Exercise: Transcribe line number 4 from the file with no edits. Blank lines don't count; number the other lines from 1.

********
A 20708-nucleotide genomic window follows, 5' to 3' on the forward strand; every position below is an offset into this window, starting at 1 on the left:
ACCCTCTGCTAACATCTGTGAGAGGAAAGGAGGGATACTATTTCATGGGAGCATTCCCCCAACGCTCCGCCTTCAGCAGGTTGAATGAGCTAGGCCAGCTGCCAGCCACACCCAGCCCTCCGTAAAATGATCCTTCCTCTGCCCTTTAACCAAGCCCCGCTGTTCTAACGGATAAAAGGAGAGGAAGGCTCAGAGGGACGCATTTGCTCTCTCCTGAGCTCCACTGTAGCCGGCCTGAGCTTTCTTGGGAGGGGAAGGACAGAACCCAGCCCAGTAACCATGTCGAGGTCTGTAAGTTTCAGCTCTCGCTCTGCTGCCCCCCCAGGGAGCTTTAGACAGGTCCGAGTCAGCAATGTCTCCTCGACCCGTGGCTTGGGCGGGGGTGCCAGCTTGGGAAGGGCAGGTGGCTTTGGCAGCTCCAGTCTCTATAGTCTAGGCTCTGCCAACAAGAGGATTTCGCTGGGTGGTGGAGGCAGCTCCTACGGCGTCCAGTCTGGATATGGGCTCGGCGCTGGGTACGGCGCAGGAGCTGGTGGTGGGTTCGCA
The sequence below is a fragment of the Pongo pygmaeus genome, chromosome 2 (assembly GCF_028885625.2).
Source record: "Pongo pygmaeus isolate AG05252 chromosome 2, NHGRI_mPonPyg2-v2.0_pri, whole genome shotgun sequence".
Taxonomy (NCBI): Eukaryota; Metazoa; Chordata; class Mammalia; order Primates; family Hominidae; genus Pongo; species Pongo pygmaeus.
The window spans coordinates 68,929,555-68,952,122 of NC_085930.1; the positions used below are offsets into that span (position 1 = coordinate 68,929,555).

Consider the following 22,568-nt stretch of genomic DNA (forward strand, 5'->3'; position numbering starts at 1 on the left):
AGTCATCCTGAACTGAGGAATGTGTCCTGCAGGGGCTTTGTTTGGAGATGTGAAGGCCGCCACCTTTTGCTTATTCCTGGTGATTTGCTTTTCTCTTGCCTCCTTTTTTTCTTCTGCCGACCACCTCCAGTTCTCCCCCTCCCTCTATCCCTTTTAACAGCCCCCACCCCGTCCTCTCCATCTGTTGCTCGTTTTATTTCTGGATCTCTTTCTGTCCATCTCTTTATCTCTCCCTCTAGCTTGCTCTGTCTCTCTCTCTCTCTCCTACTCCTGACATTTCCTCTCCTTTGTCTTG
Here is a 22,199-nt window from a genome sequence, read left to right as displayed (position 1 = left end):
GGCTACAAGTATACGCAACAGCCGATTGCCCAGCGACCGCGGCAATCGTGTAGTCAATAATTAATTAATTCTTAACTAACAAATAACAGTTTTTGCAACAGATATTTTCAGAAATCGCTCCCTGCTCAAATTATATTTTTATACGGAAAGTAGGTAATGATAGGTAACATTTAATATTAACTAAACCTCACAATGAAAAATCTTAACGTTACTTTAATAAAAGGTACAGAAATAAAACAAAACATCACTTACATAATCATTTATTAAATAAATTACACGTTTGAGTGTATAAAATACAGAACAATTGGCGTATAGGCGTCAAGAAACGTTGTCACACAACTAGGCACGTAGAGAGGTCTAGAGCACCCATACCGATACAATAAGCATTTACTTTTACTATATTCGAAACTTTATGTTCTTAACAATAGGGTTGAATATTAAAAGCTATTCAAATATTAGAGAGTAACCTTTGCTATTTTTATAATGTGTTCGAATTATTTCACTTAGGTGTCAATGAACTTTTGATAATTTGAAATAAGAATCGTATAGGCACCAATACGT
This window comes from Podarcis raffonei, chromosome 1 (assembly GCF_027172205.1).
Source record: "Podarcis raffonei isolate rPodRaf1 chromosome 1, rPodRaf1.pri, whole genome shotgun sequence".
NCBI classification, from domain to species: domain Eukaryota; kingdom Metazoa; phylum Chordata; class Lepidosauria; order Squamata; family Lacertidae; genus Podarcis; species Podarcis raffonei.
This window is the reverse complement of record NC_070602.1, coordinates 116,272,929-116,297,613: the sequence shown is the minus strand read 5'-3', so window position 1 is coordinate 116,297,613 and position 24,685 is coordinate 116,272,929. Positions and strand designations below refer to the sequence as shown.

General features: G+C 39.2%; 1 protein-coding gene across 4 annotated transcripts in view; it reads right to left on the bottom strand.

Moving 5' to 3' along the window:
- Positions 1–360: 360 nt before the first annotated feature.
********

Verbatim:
Source record: "Pongo pygmaeus isolate AG05252 chromosome 2, NHGRI_mPonPyg2-v2.0_pri, whole genome shotgun sequence".